The idioms "to go up in smoke" and "to go up in flames" are very similar. They both mean burning and getting destroyed by fire. But if we use them to talk about failure, aren't there any nuances to remember? Aren't there any shades of meaning that differ?
Although these are both fire metaphors, they are not quite the same thing.
To "go up in smoke" means to disappear, dissipate, fail, or be destroyed as if by burning. A similar idiom would be to be "all for naught".
To "go up in flames" similarly means to burn, but usually more spectacularly, as if in a conflagration or other disaster. A similar idiom would be to "go down in flames" as in "crash and burn".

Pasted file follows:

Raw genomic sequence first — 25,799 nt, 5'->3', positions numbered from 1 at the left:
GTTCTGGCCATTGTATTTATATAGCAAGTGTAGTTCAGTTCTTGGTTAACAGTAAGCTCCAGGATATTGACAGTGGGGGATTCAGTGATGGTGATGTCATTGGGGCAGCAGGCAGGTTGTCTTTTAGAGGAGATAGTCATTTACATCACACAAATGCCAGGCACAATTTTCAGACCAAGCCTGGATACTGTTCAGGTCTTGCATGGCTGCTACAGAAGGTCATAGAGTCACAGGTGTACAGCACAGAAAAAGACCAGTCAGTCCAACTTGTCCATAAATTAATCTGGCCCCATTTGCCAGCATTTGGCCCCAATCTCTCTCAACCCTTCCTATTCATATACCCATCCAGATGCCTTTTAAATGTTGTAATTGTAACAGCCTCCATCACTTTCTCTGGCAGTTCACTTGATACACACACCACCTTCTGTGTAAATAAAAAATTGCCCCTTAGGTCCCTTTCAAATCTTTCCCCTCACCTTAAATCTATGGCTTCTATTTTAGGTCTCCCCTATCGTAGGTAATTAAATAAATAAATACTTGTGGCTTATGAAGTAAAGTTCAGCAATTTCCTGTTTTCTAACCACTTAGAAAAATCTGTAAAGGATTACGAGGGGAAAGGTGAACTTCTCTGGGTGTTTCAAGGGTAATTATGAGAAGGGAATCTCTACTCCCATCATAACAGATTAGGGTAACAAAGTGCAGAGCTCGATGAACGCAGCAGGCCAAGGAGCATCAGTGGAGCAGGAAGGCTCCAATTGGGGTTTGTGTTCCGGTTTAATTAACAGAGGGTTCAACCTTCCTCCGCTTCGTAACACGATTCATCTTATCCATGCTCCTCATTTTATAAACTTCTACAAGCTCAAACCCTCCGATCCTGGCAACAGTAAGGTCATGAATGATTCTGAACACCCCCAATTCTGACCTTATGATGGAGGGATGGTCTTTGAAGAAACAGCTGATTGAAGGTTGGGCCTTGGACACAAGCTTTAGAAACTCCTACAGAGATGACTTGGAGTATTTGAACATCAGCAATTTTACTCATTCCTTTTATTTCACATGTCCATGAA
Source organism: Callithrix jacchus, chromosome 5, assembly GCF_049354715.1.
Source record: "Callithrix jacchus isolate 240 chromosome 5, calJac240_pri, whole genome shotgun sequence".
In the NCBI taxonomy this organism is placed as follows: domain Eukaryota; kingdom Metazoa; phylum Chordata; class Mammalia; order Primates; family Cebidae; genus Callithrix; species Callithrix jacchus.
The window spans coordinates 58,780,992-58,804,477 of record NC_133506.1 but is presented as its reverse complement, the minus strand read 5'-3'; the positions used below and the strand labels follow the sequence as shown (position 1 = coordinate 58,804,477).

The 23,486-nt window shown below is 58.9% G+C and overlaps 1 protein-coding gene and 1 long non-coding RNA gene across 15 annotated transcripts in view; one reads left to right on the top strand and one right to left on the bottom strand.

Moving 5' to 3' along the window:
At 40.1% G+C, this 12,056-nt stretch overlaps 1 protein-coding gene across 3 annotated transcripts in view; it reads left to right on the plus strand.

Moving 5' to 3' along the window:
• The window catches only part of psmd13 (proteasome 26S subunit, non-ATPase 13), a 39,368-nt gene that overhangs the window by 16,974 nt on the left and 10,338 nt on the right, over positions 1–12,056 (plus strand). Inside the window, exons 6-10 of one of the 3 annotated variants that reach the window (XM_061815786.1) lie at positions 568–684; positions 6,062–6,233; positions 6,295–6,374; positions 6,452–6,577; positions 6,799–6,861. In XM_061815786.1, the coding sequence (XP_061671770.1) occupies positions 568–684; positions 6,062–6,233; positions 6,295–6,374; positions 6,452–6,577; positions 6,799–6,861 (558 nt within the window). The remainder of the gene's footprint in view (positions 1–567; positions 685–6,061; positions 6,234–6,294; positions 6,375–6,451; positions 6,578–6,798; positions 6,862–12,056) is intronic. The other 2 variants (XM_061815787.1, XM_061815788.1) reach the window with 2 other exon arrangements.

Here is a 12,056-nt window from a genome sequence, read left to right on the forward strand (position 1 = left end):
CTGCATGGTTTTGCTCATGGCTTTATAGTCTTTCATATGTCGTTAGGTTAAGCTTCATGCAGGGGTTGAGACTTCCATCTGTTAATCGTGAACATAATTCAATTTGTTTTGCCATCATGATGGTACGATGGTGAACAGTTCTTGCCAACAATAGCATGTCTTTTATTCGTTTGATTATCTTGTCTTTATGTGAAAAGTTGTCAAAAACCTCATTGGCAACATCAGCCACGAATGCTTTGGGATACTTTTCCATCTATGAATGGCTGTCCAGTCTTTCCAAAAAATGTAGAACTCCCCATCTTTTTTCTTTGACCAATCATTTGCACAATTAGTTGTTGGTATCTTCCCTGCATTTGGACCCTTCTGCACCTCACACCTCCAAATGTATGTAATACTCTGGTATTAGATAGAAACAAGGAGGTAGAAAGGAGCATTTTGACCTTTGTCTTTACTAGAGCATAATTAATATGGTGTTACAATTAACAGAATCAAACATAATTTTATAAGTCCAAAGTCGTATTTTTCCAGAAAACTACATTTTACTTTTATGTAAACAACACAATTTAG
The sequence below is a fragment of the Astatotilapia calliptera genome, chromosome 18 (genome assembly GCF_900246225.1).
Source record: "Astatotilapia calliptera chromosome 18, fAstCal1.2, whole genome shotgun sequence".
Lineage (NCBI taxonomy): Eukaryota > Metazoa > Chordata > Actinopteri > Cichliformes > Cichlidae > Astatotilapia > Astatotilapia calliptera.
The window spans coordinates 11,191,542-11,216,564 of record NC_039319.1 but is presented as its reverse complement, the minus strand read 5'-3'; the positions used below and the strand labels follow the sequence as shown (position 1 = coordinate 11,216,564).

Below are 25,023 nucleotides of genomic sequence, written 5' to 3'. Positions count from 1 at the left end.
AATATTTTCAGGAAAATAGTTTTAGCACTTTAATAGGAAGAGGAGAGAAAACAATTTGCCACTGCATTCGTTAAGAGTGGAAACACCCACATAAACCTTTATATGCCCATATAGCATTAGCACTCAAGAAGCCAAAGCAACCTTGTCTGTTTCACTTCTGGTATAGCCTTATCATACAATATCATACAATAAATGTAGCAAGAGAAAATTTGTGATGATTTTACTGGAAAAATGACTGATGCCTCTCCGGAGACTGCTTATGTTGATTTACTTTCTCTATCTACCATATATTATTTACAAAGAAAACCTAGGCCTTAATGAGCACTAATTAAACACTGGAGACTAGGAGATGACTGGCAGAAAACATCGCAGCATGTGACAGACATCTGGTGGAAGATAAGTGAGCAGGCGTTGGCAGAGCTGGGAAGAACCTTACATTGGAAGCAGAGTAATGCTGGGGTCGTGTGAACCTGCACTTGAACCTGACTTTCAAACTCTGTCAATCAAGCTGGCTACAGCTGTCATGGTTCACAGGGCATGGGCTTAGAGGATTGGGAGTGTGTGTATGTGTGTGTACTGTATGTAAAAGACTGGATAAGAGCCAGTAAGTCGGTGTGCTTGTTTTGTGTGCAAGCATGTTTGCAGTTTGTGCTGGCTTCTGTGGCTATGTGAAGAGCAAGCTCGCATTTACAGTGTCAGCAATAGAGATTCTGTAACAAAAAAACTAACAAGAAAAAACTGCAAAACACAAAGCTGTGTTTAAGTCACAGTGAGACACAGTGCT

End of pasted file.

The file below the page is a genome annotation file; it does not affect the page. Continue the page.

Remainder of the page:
The first implies wasted or futile effort. The second implies spectacular failure.
My lifelong dream to become a doctor went up in smoke when I found out I would faint at the sight of blood.
My long-term plan to become a doctor went up in flames when, as a college prank, my friends and I stole the yacht of what turned out to be the director of the medical school.
Because there is some overlap in these definitions, in many situations you can use either.